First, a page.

How the personal remains political in photography today

Brown, Camilla (2017) How the personal remains political in photography today. Scene, 5 (1) . pp. 23-35. ISSN 2044-3714 [Article] (doi:10.1386/scene.5.1.23_1)

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Abstract

There are a startling number of women artists making themselves the subject of their own work today. Many will make it a recurrent theme of their practice; others seem to go through a phase, either early or late on in their careers, where they feature themselves in their work. This might be an inevitable by-product of feminist studies, a subject covered in most art schools. Women artists grapple with theories about the engendered male gaze and attempt to position themselves within it. For young women artists it can almost be a rite of passage through which they must pass to find their own artistic voice. It could simply be due to the resurgence of interest in performance art in contemporary practice that leads so many female artists to use their own bodies as a tool for their work. This article sparked by the Evidence conference at FORMAT 2015 will consider the political implications of this use of the self. Four women artists using photography, all working in the United Kingdom, have been selected: Trish Morrissey, Sian Bonnell, E. J. Major and Melanie Manchot. Their work is taken as a starting point for some thinking around this subject. Each of the artists has been asked to respond to a series of questions and their comments punctuate this text; and I would like to thank them for contributing in this way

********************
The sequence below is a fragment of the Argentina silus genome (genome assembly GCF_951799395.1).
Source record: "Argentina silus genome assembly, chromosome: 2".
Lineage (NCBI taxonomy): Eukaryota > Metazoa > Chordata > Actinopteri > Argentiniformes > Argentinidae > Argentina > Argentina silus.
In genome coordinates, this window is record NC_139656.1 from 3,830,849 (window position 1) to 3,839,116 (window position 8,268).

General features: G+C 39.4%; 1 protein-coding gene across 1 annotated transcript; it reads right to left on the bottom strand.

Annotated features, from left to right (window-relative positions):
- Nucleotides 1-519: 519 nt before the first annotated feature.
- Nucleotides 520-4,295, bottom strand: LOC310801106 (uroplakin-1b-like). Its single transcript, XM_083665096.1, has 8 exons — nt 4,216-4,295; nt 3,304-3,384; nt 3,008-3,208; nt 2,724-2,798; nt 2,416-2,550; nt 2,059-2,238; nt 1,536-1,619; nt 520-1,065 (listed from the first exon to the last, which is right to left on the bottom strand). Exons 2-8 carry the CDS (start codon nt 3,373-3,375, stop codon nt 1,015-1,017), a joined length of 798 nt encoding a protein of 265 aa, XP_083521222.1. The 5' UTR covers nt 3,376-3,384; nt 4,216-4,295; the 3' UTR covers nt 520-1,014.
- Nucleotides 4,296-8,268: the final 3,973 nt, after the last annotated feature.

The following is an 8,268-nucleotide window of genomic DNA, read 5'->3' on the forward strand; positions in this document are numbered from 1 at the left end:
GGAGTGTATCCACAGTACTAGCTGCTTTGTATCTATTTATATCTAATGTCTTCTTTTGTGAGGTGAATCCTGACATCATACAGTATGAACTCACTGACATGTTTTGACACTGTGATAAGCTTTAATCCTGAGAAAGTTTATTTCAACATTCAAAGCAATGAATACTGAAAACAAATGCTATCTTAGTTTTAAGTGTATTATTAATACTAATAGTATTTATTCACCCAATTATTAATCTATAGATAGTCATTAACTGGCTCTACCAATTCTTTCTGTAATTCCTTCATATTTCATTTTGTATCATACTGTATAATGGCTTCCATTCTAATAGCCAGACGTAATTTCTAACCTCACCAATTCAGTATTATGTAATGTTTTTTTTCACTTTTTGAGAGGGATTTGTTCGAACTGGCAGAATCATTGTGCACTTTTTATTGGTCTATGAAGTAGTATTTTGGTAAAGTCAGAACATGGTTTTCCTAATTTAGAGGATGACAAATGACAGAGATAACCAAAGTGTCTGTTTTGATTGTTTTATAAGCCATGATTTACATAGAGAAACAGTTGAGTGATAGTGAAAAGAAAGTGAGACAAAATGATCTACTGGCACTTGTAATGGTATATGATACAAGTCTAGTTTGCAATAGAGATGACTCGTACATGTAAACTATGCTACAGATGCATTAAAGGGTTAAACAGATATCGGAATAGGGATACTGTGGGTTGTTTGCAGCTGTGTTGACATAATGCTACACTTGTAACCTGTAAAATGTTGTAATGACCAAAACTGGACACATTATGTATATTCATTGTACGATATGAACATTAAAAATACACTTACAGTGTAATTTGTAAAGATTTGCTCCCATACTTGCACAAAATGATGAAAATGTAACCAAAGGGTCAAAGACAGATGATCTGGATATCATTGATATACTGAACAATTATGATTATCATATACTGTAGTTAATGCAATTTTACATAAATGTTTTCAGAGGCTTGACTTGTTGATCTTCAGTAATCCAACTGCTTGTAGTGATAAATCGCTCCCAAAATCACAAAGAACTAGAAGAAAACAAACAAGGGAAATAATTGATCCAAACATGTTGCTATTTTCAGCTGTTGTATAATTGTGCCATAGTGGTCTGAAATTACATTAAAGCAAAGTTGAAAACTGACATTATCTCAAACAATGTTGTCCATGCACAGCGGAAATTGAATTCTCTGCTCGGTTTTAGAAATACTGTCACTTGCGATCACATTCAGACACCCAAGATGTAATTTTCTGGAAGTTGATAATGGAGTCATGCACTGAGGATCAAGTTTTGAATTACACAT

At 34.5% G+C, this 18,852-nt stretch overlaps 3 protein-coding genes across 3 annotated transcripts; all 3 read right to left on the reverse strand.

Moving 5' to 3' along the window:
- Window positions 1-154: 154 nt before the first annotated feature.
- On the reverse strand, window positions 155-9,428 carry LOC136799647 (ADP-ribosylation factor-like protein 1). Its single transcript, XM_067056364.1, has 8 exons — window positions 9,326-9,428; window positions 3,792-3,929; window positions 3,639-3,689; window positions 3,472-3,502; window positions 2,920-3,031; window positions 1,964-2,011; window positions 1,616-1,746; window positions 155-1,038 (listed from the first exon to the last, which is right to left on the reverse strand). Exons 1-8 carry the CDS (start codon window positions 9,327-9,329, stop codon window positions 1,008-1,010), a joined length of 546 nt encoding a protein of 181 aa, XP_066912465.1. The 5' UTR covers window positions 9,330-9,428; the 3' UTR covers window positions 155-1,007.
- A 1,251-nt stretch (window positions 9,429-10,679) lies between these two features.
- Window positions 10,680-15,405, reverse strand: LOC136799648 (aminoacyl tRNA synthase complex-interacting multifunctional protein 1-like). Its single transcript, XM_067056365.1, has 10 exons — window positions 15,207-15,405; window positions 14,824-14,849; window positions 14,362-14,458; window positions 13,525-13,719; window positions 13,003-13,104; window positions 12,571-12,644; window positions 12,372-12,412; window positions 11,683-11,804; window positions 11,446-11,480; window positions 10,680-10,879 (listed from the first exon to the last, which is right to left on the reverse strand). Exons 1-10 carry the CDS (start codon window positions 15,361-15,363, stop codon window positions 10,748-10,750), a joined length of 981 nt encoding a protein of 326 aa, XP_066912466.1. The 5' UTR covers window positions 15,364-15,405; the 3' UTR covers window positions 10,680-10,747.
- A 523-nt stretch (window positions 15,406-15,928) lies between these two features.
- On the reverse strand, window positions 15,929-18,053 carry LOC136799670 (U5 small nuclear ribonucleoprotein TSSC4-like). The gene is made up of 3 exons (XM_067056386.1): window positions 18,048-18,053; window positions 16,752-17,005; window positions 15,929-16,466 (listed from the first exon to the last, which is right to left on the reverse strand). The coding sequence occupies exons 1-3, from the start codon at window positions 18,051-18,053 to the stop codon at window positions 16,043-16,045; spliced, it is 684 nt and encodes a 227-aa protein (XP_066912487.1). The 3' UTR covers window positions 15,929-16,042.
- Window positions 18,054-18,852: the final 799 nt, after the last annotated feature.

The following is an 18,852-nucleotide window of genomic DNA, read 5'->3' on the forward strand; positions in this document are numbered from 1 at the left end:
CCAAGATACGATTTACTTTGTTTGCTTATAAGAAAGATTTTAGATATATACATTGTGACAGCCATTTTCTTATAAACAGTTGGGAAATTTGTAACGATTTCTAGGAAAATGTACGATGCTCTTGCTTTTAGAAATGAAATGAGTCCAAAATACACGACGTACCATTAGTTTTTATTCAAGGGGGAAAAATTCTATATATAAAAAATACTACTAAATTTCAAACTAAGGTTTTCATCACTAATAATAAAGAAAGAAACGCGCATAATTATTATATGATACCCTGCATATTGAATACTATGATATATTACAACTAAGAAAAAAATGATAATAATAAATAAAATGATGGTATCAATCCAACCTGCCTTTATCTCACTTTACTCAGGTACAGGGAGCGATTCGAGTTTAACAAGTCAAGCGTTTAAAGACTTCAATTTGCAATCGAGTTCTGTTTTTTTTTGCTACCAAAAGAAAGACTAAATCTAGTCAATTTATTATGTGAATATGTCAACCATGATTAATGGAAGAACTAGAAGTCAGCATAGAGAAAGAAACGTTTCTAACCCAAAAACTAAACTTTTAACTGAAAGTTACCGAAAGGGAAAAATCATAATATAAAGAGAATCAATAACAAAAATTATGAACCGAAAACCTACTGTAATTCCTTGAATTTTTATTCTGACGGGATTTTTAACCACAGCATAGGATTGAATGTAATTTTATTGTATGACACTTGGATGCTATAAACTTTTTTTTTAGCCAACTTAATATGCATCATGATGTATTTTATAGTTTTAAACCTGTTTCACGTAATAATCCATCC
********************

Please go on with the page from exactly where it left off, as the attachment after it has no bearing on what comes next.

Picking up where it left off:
Item Type: Article
Research Areas: A. > School of Art and Design > Visual Arts
Item ID: 25207
Useful Links:
Depositing User: Camilla Brown
Date Deposited: 08 Oct 2018 15:49
Last Modified: 26 Nov 2020 07:27
URI: https://eprints.mdx.ac.uk/id/eprint/25207

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